shopping in-store

After months of uncertainty and ongoing changes in consumer behavior, retailers and brands are bracing themselves for a holiday season that promises to look different than any other.

With the goal of preparing brands and retailers for what will come this holiday shopping season, 5W Public Relations conducted a survey of 2,000 respondents in the U.S. with the goal of understanding the current state of the consumer mind-set.

“This is going to be a game-changing holiday season with lasting impact,” said Dara A. Busch, president of consumer practice at 5W Public Relations. “Data shows consumers are still going to shop, but retailers will be competing for that business more than ever. We will see consumers shopping both in-store and online but in a different way, with never-before-seen protocols and a new mind-set. The pandemic has led many consumers to reevaluate their priorities, which will vary widely amongst shoppers. [And] many consumers will likely have new expectations in terms of in-store safety protocols, product availability and convenience, and how brands plan to ‘give back’ this holiday season.”

According to Busch, the biggest change this holiday season will come from major retailers themselves with the decision not to open doors on Black Friday.

“While the true origin of Black Friday is widely conflicting, a common adoption in the retail world is that this inaugural holiday shopping day brings their accounting sheets from red to black,” Busch said. “Despite how shocking this major change may sound it is the right decision because it shows they value customer and employee safety more than sales. I think we are going to see that sentiment play out across all aspects of this year’s holiday shopping season — from new in-store shopping protocols to marketing messaging.”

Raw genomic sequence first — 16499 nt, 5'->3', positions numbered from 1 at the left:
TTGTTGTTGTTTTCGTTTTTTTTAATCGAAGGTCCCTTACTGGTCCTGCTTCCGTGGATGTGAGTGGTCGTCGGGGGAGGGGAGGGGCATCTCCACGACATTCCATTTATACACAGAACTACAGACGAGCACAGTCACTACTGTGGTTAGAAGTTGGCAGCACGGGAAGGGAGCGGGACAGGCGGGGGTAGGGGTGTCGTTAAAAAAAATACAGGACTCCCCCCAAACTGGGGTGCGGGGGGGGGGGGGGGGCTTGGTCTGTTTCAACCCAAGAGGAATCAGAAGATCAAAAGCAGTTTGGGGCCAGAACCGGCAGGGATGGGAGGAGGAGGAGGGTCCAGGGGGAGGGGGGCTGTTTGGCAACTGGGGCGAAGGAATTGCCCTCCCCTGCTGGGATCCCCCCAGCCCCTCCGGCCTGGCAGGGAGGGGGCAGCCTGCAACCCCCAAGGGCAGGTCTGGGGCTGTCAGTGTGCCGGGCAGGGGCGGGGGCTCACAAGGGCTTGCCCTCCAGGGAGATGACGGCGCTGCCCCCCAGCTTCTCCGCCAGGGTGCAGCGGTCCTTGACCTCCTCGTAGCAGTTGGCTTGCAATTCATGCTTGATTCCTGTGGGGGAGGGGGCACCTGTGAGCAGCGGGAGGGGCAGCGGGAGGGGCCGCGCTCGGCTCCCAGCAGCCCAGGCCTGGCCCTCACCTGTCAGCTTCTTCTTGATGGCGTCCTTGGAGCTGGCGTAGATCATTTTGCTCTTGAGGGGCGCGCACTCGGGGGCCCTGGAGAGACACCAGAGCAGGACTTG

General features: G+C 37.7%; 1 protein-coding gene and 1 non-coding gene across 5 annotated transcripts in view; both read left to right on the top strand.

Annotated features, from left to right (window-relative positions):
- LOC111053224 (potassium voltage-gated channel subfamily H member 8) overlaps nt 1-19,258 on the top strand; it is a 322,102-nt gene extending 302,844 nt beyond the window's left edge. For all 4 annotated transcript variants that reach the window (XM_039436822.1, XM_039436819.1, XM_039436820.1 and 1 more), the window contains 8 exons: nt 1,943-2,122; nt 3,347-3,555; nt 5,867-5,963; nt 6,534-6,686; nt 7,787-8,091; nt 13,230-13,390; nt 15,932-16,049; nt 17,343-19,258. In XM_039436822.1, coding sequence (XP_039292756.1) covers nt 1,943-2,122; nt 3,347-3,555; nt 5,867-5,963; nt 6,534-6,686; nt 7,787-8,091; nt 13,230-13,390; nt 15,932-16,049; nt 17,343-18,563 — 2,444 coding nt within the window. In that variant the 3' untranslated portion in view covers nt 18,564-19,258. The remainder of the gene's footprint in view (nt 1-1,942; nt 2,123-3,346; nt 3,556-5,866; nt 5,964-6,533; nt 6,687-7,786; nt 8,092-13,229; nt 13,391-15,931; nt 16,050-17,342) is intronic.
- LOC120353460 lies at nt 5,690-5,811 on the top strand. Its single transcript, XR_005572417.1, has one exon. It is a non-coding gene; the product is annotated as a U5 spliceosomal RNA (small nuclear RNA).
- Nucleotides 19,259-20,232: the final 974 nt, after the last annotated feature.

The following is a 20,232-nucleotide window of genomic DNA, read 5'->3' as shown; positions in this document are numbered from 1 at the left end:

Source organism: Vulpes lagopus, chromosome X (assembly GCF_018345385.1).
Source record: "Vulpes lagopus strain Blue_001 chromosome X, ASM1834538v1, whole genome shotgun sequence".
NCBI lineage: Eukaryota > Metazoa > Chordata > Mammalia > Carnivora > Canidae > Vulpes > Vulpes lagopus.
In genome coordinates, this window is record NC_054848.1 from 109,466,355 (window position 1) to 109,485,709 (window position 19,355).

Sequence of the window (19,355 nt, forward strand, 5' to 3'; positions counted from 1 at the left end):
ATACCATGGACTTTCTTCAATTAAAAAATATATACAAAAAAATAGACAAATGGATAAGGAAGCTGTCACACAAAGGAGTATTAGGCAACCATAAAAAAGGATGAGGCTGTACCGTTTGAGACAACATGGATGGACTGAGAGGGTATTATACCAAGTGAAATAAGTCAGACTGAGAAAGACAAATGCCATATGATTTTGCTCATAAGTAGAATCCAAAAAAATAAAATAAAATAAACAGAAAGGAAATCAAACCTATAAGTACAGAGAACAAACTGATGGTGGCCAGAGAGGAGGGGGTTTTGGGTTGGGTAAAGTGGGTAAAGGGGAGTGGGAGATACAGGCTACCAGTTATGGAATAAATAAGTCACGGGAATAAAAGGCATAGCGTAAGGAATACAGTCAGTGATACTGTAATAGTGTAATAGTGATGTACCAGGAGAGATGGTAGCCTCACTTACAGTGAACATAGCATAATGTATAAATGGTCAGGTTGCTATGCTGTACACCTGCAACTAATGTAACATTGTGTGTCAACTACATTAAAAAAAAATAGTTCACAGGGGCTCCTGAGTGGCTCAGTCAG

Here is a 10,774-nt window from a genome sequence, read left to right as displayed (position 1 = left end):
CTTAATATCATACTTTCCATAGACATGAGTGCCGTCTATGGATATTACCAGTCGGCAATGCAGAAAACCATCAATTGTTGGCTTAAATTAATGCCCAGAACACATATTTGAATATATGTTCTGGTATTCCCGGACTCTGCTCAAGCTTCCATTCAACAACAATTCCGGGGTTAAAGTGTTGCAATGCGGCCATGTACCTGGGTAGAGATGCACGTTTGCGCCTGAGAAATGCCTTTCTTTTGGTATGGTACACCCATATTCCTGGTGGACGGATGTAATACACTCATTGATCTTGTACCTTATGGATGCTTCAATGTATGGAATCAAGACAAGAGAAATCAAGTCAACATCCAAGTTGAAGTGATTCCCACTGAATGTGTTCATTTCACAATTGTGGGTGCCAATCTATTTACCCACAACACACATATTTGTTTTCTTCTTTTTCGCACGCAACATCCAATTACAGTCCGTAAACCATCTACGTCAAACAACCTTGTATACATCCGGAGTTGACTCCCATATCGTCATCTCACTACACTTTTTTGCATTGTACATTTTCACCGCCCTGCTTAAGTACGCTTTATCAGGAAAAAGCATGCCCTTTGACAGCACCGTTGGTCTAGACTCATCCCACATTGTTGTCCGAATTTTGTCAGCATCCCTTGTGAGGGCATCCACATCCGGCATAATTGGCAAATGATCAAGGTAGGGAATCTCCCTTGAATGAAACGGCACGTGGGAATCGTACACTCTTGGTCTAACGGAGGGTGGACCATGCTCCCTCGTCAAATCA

While the company’s survey found that 53 percent of consumers will be spending the same amount of money on holiday gifts from last year, Busch said we will likely see retailers needing to compete like never before. The survey also revealed that 29 percent of consumers plan on spending less this year with only 18 percent saying they planned to spend more.

“The current climate encourages retailers to get creative when it comes to engaging consumers,” Busch said. “Months of store closures have forced retail brands to think big and develop targeted new marketing campaigns to bring in business.”

At the same time, a larger percentage of consumers indicated they plan to shop both online and in-store with 54 percent saying they rely on in-store visits to find gift inspiration.

“Since 54 percent [of consumers] plan to visit brick-and-mortar stores for shopping inspiration the hope is those small businesses without e-commerce will still see increased holiday revenue,” Busch said. “We will see retailers getting more creative in terms of their marketing messaging to drive online sales in addition to brick-and-mortar, as 61 percent of consumers plan to shop in both places, and 18 percent plan to shop exclusively online. We may also see an increase in consumer conveniences for online shopping, such as longer return policies and free shipping, similar to what we saw when many brick-and-mortar stores were closed for social distancing.”

The company’s survey found the top category for gifts consumers planned to purchase this year to be clothing and fashion at 47 percent, followed by 38 percent buying beauty and personal care, and 34 percent planning to purchase electronics and technology.

For More WWD Business News: 

Amex Data Reveals Consumers’ Heightened Concern for Financial Wellness

Finances Remain Top of Mind for the American Voter

New Survey Data Quantifies Shifts in Purchase Priorities By U.S. Consumers

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